It couldn't have been invented several decades after his death as Alkan specifically marked the use of the Sostenuto in many of his compositions.  And for temporal comparisons, Chopin and Alkan were very good friends.
The sostenuto pedal was invented in 1844 by Jean Louis Boisselot and improved by Steinway in 1874.
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cziffra777
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« Reply #8 on: October 28, 2004, 10:42:06 PM »

It couldn't have been invented several decades after his death as Alkan specifically marked the use of the Sostenuto in many of his compositions.  And for temporal comparisons, Chopin and Alkan were very good friends.

Chopin died in 1849. Alkan died in 1888. Given those dates, I don't see how you arrive at your conclusions.
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faulty_damper
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« Reply #9 on: October 29, 2004, 09:47:26 PM »

The sostenuto pedal was invented in 1844.  Chopin died in 1849.  So it couldn't have been invented several decades after his death.
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cziffra777
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« Reply #10 on: October 30, 2004, 12:39:50 AM »

The sostenuto pedal was invented in 1844.  Chopin died in 1849.  So it couldn't have been invented several decades after his death.

The article I read had it wrong. The date given was the date the technology was patented by Steinway. However, the sostenuto pedal still did not become common until long after Chopin's death. It's possible he didn't even know about it.

Your answer still doesn't explain your comment about Alkan, btw.  While I was wrong about the date, you were trying to use the fact that Alkan indicated the sostenuto pedal as proof that it was invented during Chopin's lifetime. I still don't get that logic.
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jlh
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« Reply #11 on: October 30, 2004, 04:26:19 AM »

A lot of the pedal marks, and a lot of other marks too, were put in the score by editors, not necessarily by Chopin.  The absence of a pedal mark doesn't mean "don't play the damper pedal", but just to use your best judgement.  Using the damper pedal will make you have a bigger tone as well, since you're making use of the overtones.  Just be careful not to let things get muddy.

Don't use the pedal as a substitute for proper legato technique, however, or you will turn it into a crutch instead of a tool. 

I have never seen a mark in Chopin's music requiring the use of the sostenuto pedal.  I can't think of a piece that could benefit from its use, either.  Save that pedal for later composers like Debussy and Ravel.

I do use the UC pedal, though, in select sections of his music.  Example: the opening theme of Ballade #2 -- not the whole first section, but parts of it.  Using that pedal changes the tone of the piano, not just the volume, so you have to be careful not to overuse that one as well.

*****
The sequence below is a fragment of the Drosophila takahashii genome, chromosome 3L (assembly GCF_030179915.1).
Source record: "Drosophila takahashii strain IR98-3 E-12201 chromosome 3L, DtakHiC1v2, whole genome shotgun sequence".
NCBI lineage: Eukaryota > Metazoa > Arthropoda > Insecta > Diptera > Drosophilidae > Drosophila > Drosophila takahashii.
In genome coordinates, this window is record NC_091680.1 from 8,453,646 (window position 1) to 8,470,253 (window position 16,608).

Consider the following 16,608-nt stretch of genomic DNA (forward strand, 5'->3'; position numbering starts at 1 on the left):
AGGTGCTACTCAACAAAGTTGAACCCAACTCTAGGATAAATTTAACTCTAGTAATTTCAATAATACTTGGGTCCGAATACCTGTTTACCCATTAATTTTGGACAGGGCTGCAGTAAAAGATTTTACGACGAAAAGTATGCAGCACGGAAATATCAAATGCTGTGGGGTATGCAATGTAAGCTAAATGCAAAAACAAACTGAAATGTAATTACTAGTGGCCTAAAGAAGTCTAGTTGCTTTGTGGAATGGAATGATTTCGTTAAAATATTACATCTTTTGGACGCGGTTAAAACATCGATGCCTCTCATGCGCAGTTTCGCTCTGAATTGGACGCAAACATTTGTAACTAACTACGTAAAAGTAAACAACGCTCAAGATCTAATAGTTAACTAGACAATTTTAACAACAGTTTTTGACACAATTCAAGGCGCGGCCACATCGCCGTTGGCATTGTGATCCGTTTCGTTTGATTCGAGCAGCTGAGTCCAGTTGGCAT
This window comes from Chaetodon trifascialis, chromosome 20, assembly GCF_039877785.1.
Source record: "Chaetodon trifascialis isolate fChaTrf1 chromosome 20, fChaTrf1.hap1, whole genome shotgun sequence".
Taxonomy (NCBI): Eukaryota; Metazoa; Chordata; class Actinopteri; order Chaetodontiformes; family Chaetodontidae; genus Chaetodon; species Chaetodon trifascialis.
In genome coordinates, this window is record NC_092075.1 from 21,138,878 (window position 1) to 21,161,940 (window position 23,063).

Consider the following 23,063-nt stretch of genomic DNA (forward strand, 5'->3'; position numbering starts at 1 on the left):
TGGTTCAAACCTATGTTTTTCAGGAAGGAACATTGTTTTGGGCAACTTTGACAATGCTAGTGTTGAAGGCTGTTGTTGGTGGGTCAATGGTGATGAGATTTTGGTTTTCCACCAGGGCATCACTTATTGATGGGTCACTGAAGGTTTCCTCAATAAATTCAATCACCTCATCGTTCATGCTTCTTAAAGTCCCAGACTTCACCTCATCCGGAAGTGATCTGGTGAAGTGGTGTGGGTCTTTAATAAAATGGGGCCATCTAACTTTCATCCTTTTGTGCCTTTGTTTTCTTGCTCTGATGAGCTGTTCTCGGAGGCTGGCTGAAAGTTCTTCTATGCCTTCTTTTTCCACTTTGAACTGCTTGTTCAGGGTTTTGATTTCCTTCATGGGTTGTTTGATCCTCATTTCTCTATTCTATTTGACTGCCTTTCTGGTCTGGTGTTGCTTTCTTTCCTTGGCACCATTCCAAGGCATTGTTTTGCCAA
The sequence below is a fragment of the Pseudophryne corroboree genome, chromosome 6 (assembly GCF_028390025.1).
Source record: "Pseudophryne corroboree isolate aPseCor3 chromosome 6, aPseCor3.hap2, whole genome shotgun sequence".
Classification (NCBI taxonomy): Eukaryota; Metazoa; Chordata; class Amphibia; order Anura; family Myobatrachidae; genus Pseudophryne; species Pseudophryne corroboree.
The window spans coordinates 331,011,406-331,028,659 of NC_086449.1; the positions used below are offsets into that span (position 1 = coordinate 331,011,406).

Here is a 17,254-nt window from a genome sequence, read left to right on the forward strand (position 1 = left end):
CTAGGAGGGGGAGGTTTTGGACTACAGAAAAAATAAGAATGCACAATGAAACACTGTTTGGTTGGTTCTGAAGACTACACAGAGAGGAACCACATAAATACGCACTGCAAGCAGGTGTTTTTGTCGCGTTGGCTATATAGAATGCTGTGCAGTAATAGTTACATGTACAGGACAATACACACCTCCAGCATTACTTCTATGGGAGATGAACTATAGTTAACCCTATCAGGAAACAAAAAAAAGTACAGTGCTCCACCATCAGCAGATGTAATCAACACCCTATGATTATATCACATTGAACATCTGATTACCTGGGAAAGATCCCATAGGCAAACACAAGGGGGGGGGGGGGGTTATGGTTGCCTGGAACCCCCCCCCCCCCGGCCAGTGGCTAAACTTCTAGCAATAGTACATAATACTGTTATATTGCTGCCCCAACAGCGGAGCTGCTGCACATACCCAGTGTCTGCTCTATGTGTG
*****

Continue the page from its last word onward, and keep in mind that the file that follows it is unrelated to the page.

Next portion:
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fingerknot
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« Reply #12 on: October 30, 2004, 09:56:32 AM »

A lot of the pedal marks, and a lot of other marks too, were put in the score by editors, not necessarily by Chopin. 

Could this explain why there some times is staccato markings and pedal indication at the same time?

The absence of a pedal mark doesn't mean "don't play the damper pedal", but just to use your best judgement.  Using the damper pedal will make you have a bigger tone as well, since you're making use of the overtones.  Just be careful not to let things get muddy.

Don't use the pedal as a substitute for proper legato technique, however, or you will turn it into a crutch instead of a tool. 

Well, in prelude #2 I find it quite tricky to play LH legato in some bars, so I use pedal (sostenuto, but could use damper) to prolong the quavers. To avoid mudiness, I pedal only during quavers. I could of course move my hand as fast as possible when skipping, but since at some places I can play truly legato I feel that there will be a noticeable difference. Since this piece is simple and short, I believe one has to cherish the details to achieve some musical height. How would you pedal in this piece?

 Maybe the legato slurs are added by the editor too!

In prelude #4 the problem with playing legato comes with the fact that chords should be played repeatedly.

I have always thought that the legato effect was one of the core uses for the damper pedal! Shocked
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faulty_damper
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« Reply #13 on: October 30, 2004, 11:32:27 PM »

The article I read had it wrong. The date given was the date the technology was patented by Steinway. However, the sostenuto pedal still did not become common until long after Chopin's death. It's possible he didn't even know about it.